Rare Disease Warriors


It’s been 9 years since my girl was first diagnosed with JM. She was just 7 years old. The first 3 years were extremely hard on her: having multiple flare ups, the first making her unable to walk on her own, and extremely high doses of meds that just tore her up physically and, honestly, mentally. Those shaped her into the person she is now with a never quit attitude and always working hard, because that’s what it took for her to get back on her feet, literally.

Then came the big flare up her freshman year, after a short bout of Covid, taking her out of sports and small things people overlook: like dances, walking down the hall to make it to her class on time with a school bag, white Wednesday shenanigans, walking up bleachers at a football game, and basically anything that required her to use her legs a lot. Or the other side too of having to stay caught up at school through zoom while missing weeks at a time and intermittent days after that for her infusions…all while maintaining straight A’s. Or having to start from ground zero, AGAIN, in her real love of her life: softball.

There are so many who don’t know her story and don’t understand the mental toughness and fight inside of her. So many that don’t know the daily struggle of working so hard at the gym, in the cages, and on the field just to catch back up STILL.

This anniversary, my memories are not only crushing (bringing up all those memories and feelings again) but also an incredibly uplifting one as well to see what my daughter has grown and pushed through to be where she is now. I love her so much and pray for her continued medicinal remission from Juvenile Myositis. In fact, she’s just half a pill away from complete remission, finally, after 3 years! ~Katie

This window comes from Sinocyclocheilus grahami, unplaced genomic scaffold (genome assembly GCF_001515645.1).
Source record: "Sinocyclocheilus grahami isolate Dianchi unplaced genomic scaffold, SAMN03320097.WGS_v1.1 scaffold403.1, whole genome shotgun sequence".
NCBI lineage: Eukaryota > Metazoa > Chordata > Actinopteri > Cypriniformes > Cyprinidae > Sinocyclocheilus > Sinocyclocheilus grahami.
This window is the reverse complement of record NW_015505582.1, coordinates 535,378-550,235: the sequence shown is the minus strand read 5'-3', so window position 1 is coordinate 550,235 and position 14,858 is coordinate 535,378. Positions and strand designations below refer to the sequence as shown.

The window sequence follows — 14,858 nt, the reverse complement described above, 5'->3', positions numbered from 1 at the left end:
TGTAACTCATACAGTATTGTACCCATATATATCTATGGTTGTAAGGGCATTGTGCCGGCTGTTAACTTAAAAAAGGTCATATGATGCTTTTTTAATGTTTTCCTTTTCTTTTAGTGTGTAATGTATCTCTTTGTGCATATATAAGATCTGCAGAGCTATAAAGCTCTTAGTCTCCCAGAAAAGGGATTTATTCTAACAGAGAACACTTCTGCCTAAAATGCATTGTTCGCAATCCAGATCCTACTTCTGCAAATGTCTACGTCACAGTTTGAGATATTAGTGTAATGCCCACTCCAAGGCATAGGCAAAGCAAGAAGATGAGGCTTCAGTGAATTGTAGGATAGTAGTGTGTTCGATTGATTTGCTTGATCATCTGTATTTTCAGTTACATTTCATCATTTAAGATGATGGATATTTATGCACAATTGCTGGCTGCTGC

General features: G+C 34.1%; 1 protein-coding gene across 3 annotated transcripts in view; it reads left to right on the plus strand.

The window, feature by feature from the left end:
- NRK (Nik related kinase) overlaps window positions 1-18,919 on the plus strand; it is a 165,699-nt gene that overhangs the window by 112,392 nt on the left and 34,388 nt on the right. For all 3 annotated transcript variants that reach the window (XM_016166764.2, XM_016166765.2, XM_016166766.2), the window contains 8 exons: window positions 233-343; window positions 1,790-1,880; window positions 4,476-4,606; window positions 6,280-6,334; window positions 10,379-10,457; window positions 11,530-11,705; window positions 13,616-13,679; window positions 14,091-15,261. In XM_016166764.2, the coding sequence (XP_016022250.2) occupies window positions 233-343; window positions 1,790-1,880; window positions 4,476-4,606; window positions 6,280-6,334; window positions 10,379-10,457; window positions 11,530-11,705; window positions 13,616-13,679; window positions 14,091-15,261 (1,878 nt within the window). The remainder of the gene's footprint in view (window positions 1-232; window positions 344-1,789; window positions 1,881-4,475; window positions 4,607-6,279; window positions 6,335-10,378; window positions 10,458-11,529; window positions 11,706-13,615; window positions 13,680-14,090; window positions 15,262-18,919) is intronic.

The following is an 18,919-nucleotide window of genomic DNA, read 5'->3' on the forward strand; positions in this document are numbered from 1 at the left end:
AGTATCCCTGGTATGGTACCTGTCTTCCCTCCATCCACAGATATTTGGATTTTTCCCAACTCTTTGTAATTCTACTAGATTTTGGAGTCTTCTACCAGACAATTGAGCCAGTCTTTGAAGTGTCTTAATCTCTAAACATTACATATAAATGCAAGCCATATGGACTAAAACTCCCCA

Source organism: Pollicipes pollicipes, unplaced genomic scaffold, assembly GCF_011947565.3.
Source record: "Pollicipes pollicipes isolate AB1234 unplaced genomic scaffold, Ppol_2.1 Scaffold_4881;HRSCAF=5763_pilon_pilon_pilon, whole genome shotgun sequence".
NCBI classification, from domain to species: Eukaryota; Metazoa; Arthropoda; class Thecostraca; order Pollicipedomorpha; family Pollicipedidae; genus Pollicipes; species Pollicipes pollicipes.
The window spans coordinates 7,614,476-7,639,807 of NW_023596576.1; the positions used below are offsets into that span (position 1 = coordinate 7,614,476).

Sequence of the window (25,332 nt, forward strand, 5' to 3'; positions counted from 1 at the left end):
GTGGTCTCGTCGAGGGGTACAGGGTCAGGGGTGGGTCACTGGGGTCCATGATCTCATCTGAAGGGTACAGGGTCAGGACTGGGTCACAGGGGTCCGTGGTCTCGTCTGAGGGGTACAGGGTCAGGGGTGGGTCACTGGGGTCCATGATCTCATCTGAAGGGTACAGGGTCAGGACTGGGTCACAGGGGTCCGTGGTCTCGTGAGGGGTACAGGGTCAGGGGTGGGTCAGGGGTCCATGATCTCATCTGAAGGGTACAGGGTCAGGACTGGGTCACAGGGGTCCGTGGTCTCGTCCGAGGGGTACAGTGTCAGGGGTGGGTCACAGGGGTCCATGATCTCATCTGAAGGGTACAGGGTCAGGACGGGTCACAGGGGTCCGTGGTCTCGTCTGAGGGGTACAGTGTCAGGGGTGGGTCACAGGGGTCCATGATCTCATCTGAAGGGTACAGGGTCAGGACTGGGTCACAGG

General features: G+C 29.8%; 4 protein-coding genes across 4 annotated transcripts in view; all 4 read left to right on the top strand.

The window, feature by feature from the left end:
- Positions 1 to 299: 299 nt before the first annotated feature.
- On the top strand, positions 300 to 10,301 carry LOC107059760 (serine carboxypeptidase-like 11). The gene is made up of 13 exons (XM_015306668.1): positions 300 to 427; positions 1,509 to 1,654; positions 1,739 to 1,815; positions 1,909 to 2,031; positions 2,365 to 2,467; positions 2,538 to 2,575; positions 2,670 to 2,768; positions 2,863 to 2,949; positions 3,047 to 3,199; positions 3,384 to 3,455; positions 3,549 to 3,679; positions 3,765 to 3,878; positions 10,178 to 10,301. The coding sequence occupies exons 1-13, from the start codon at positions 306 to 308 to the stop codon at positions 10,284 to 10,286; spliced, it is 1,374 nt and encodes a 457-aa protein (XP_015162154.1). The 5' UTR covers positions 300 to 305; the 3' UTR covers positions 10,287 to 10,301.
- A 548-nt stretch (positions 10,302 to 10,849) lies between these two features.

So next time you see this girl, just know she’s been through a lot in her life and I’ll bet she’s got more fight in her than you give her credit for. #kasiastrong So thankful for our family (I remember every single little thing y’all did for her and every single visit) and friends (that literally just sat by her side through this) and the teachers and coaches during her hardest times, who have stuck by her through this!

You can learn more about this extremely rare disease at www.curejm.org or just ask me. I will share this every year to create awareness and really just a better sense of empathy and understanding bc you don’t always know what people are going through.


My name is Gretchen, 31 years old, Filipino-American, and I am a JM warrior. I currently live in the DC metro area and work as a school nurse for adolescents at a boarding school. 

In 2008, I was 15 years old when I started developing my symptoms after making my school’s softball team. I was excited to be the only lefty on the junior varsity team and learn from my team and coach. My symptoms started off with fatigue, muscle weakness, and pain. Since I was a teenager, it was easy to consider mono as the diagnosis. My mom took me to numerous diagnostic appointments and doctors until we found Dr. Whelton at Georgetown University. With his help, we finally determined my diagnosis after two months of uncertainty. It took multiple admissions in the hospital, experimenting with treatments, and years to properly manage my disease. After a couple years my disease was finally in remission. Since then I’ve been able to do many activities I was told I wouldn’t be able to do such as dancing, running, play flag football, and more. I was also able to obtain two college degrees, one of them being in nursing. I’ve ran many races ranging from a fun holiday 5k to a city wide marathon. I’m also traveling around the world with my husband and enjoying resting and napping with my beagle. 

Yes, my disease is still a part of me even though it’s in remission. I always prioritize being active and resting to ensure it stays that way. It was truly a journey and it still is.